If You're Planning On Writing Off Birth Control On Your Taxes, Here's What To Know

'Tis the season for taxes, unfortunately. As the April 17 deadline to file your taxes approaches, many women are asking this question: Can you write off birth control on taxes? Here's what we know.

Unfortunately, writing off birth control on taxes has is a bit complicated — but not hopeless. According to TurboxTax, birth control pills are still deductible while filing taxes, since they are prescribed by doctors. In fact, the IRS Publication 502 clearly states "you can include in medical expenses the amount you pay for birth control pills prescribed by a doctor." What's not mentioned are other methods of contraception, such as IUDs or implants, which sucks because those pricy options are the ones that will really break the bank. Another catch is that you can only deduct medical expenses if they're over 7.5 percent of your adjusted gross income, per TurboTax, so that lone pack of pills is probably not going to qualify.

Still, having some ability to write off your contraception is definitely a good thing, because birth control could be getting quite a bit pricier in the future since the Trump administration is fighting to make some serious changes.

On Dec. 2, 2017 Congress passed a bill revamping the tax code, which also repealed the Affordable Care Act (ACA)'s individual mandate, a rule which requires all individuals to have health insurance or pay a fine. The repeal of the individual mandate could have a major effect on women's access to birth control, as experts believe the changes would likely destabilize the marketplace, raise costs, and force people who can't afford the price hike off their insurance plans. That's a problem for women, who would go from having their birth control covered at no extra cost to having to pay out of pocket if they lose insurance.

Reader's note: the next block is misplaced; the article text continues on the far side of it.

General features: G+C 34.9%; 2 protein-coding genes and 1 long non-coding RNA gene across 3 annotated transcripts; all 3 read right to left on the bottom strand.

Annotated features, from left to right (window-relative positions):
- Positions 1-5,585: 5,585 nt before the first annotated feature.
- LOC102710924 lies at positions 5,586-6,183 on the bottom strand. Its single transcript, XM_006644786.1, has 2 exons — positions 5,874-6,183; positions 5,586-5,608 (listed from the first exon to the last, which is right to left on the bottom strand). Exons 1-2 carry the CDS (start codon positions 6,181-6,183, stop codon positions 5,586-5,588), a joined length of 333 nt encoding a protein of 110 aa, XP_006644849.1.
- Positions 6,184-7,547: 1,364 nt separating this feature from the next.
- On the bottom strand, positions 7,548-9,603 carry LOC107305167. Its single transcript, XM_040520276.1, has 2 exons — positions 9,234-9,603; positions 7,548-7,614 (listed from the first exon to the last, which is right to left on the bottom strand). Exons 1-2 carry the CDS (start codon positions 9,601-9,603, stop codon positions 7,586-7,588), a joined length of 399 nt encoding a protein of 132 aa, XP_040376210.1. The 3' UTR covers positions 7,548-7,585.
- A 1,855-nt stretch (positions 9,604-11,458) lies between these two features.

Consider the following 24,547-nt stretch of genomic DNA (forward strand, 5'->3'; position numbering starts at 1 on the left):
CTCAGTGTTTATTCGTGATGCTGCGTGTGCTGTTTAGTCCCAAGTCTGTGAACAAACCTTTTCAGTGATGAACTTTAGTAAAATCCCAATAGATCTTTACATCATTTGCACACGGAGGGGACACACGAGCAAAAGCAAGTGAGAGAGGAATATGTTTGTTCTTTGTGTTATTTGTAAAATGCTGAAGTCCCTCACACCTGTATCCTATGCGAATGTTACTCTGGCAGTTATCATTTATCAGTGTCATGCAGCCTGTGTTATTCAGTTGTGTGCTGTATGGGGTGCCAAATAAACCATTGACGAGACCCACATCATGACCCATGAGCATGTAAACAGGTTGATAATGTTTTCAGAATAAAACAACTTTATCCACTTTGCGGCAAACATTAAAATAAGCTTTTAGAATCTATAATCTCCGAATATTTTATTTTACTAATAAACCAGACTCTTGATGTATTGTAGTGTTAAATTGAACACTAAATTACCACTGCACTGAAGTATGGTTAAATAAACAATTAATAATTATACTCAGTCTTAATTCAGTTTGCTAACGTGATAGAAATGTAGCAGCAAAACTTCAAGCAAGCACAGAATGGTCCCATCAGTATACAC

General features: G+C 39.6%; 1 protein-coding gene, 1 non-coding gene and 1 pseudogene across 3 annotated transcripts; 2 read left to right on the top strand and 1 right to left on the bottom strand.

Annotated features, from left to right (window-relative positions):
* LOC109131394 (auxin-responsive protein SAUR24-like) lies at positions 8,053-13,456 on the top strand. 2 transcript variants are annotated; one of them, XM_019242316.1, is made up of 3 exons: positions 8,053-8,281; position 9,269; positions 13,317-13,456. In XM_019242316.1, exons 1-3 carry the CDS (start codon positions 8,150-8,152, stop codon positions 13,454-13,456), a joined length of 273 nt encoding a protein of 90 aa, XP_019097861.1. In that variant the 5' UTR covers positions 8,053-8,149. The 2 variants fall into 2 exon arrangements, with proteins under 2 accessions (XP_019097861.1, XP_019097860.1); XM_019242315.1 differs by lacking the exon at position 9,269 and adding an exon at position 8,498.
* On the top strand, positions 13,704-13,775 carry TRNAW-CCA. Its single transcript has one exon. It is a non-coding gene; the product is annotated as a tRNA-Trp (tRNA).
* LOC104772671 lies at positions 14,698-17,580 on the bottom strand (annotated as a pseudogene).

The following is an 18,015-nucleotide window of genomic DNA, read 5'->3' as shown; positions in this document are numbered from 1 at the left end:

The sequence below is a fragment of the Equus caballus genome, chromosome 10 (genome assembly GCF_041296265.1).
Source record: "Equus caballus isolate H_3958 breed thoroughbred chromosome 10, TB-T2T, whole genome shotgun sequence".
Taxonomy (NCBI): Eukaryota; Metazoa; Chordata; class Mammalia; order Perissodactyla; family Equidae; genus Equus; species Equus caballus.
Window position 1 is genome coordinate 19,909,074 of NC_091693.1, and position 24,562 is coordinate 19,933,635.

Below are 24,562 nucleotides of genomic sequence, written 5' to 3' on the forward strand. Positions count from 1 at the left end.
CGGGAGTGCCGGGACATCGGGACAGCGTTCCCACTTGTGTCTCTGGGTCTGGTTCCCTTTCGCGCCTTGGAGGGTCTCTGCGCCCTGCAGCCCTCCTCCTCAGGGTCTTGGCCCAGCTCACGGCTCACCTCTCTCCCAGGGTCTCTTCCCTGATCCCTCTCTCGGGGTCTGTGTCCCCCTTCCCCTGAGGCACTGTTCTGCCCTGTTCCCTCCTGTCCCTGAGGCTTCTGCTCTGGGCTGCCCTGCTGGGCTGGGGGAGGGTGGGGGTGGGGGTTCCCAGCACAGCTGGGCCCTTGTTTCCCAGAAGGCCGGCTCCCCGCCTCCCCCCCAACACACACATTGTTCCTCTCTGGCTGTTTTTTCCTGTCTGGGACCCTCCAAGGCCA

Amy Friedrich-Karnik, senior policy analyst for the Center for Reproductive Rights, told Elite Daily at the time that the ACA was key in ensuring contraceptive coverage at an affordable rate. She states that without insurance, contraception such as an IUD can cost as much as $500 to $900, and that's without the insertion fee of $150 to $250. An IUD is the most effective form of birth control, but if the cost is prohibitive for women to obtain the product, then they'll have to go with whatever the most affordable option is. Sadly, that's oftentimes not the best or the most secure way to make sure unwanted pregnancies don't occur. In fact, without contraceptive coverage, some women might not be able to afford birth control at all.

It's important to note that birth control isn't just to protect women from unwanted pregnancies, but it also helps with problems such as acne and painful menstrual cycles. Also, there's the little fact that birth control allows women to actually have control over their own bodies.

"The bigger picture is that birth control has given women, over decades, as it’s become more accessible and affordable, the autonomy to make the decisions they want to make for their lives," Friedrich-Karnik tells Elite Daily. "To go backwards to a time when they can’t afford contraceptives is really just a huge step in the wrong direction."


Astrid Riecken/Getty Images News/Getty Images

Women's health organization Planned Parenthood has dealt with a huge battle with Congress, when the Senate tried to defund Planned Parenthood by repealing the ACA in late July 2017. If Planned Parenthood was defunded, birth control and STI screenings would be cut off, which would lead to thousands of births. According to The Washington Post, unplanned pregnancies cost taxpayers about $21 million per year, and that doesn't even include medical check ups and treatments in the event of an issue during pregnancy. On July 13, 2017 Planned Parenthood President Cecile Richards spoke about the danger of defunding the organization in a statement.

She said,

This is, hands down, the worst bill for women in a generation, especially for low-income women and women of color. Slashing Medicaid, cutting maternity coverage, and blocking millions from getting preventive care at Planned Parenthood would result in more undetected cancers and more unintended pregnancies. And it puts moms and their babies at risk.

Who knows what the future holds during Trump's presidency. At least we can write off birth control pills in the meantime.